It appears to me that the importance of purism in speedrunning is far more common among casual viewers than more devoted fans of the hobby, or amongst speedrunners themselves. Of course, as with anything in life, there are exceptions. Extensive debate. Controversy. Difference of opinion. And on the internet, there’s no crime more egregious than having a different opinion.
I’d like to take a closer look at one specific rule that flies in the face of speedrunning purism. We will dive into the arguments for, and against its inclusion, and how it ultimately came to be allowed. Finally closing with my thoughts on this controversial community decision.
Anyone familiar with Kojima’s game design philosophy will be familiar with his insatiable love for exposition. Cinematic cutscenes and talking-head codec conversations make up much of the overall run time in every Metal Gear Solid title. Metal Gear Solid 2 is no different, with well over four hours worth of content to be painstakingly skipped during the speedrun.
To skip a cutscene: mash the X button through the black screen that precedes it as fast as you physically can. The faster you mash, the more likely you are to get a frame-one cutscene skip, saving you precious time. Simple enough.
To skip a codec: mash the triangle button during the load-in of the codec as fast as you physically can, but – you want to end your mashing with a strategically timed double press. Tap once immediately after the game recognizes inputs, and you merely pause the conversation. Tap it three times, and you will pause it as well. Done correctly, with that sweet, sweet double press, an automatic dialogue skipping mechanism will be triggered.
What are we left with? About a full hour of frequent, frantic mashing sequences. All of which to be done between highly execution-based gameplay with very little RNG to speak of. These seconds matter.
A natural part of optimizing the run? Sure. Unless it doesn’t have to be.
There have been previous occasions when the Metal Gear Speedrunning community has discussed allowing the use of rapid-fire controllers to bypass these cutscenes and codecs. Most discussions were very short lived. Aside from the inherent problematic nature of allowing third-party hardware or software tools in non-TAS speedruns, there was one sticking point that had proved much stickier than the rest; the torture sequence with Solidus.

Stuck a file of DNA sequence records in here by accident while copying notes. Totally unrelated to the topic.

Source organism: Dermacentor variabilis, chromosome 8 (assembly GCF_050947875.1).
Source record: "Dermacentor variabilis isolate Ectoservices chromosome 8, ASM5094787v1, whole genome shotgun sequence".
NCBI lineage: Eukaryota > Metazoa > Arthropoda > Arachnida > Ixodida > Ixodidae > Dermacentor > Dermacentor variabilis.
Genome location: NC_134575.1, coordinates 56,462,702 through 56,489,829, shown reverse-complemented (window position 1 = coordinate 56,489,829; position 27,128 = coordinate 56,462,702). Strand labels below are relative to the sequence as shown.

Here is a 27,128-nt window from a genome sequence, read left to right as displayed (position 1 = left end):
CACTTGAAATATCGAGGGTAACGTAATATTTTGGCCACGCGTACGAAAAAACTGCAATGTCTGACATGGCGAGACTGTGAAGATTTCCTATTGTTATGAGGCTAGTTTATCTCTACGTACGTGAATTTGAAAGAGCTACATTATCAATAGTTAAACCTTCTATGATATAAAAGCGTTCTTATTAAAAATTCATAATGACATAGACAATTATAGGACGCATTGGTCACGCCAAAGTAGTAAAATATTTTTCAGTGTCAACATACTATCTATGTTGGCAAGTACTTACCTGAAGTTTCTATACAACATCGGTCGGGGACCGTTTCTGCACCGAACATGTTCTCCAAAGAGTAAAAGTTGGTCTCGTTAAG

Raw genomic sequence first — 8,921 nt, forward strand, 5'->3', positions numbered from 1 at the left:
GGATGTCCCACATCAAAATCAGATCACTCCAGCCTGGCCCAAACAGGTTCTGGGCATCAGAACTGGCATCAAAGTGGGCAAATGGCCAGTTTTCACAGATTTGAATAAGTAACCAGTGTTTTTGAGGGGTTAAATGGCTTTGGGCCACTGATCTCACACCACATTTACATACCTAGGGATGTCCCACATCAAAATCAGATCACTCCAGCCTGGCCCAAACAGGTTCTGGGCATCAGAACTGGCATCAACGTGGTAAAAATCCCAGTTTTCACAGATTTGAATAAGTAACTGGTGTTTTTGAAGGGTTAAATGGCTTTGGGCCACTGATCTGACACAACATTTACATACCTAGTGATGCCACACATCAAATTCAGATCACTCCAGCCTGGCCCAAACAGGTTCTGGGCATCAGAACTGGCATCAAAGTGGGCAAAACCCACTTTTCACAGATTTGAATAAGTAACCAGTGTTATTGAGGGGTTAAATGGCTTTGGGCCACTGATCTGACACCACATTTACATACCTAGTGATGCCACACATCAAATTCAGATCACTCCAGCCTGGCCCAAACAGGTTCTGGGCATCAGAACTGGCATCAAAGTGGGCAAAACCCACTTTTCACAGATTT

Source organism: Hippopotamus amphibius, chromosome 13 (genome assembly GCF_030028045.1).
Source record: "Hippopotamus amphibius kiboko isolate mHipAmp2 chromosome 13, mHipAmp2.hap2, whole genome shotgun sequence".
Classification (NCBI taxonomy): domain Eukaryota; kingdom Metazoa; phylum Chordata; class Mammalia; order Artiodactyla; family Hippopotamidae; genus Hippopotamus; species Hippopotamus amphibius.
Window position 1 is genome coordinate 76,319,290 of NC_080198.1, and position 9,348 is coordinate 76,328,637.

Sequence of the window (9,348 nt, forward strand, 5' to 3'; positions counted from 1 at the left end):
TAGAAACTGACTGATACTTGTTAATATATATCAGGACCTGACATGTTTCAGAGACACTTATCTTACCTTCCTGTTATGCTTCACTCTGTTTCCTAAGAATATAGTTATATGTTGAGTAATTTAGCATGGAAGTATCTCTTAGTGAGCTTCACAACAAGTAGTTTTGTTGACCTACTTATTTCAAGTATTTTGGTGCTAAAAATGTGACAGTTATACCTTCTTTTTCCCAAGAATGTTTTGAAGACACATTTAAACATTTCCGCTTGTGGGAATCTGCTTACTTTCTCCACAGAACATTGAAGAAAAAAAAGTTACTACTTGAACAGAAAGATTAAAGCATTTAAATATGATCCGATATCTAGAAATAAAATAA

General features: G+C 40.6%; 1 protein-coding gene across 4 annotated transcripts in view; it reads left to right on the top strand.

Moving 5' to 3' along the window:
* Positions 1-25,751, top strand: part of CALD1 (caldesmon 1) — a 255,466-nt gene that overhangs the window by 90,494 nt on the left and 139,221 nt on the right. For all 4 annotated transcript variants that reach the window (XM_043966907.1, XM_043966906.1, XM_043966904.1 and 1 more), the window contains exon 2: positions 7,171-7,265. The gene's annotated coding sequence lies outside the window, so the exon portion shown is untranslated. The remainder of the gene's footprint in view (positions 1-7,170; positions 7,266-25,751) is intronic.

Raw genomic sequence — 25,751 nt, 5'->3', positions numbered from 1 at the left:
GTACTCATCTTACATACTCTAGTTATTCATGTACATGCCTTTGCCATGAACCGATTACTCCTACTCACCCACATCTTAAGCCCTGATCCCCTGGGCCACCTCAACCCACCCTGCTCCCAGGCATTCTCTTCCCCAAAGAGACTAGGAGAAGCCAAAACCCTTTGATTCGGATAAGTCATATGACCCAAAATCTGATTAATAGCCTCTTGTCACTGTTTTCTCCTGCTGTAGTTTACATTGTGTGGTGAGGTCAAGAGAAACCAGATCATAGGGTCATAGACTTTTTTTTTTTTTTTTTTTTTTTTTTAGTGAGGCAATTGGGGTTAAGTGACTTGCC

This torture sequence is notoriously difficult on the European Extreme difficulty setting of original releases of the game. It requires eight button presses per second for nearly a full minute straight. It’s intentionally excruciating. So much so that it is one of the few gameplay segments Bluepoint decided to revise when they released their HD collection versions of the game. Making this segment a cakewalk on all difficulties, including the hardest.
Solidus torture has acted as a huge proverbial wall for potential runners of the game on European Extreme difficulty, many of whom claimed they would love to run the category, but simply could not pass torture. Nevertheless, it’s an intentional sequence as intended by the developers, and as such, remained a huge point of contention for allowing turbo.
Do we allow turbo for skipping cutscenes and codecs, but ban it for torture? If we allow it for torture, should it be banned through the rest of run? If so, how would that be enforced?
These questions and more usually put a stop to the turbo debate in the MGSR Discord server in short order. But without fail, the loud and proud turbo supporters would undoubtedly revisit the topic every few months. Until one fateful day, August 12th, 2020, the community poll swung heavily in favor of allowing turbo for all speedruns of the game.
So, what happened? How could this be? Who do we blame for this?
Even to a casual viewer of speedrunning, the arguments opposing turbo are rather obvious. Accepting the use of tools that are not directly a part of the game is generally frowned upon in most speedrunning communities. And for good reason. Ideally, all one would need to compete is the correct platform, and a copy of the game.
But we don’t live in an ideal world. And there’s a grey area here with Metal Gear Solid 2, especially for the PC. An admittedly awful PC port, in order to run well on modern hardware, a fan-made patch known as V’s Fix is recommended for all runners. Even after Good Old Games re-released the game on their platform, GOG themselves recommend this same fan-made patch be applied for more options and a smoother experience.
It could be argued that even the allowance of this third-party fix flies in the face of speedrunning purism, but the game is nearly unplayable on PC without it. A litany of technical issues abound from trying to play a notoriously bad port on modern hardware without this fan-made patch.
As it turns out, a few runners discovered a certain configuration file that accompanied the patch. Within it lay options to apply turbo functionality “natively” in the game. With a few small tweaks to the .ini file, one could toggle turbo button presses for any of the inputs. Complete with an audio cue to confirm if rapid fire had been enabled or disabled. (Fortunately, with a bit more technical work, this too was customizable.)
And with that, the great turbo debate was revisited once again. Now with an accepted and widely used fan-made patch applied to a janky-ass PC port, and a manually edited configuration to allow turbo functionality. Functionality which was obviously not developer intended.
How could this possibly be allowed in legitimate speedruns on an official leaderboard?
Let’s break it down.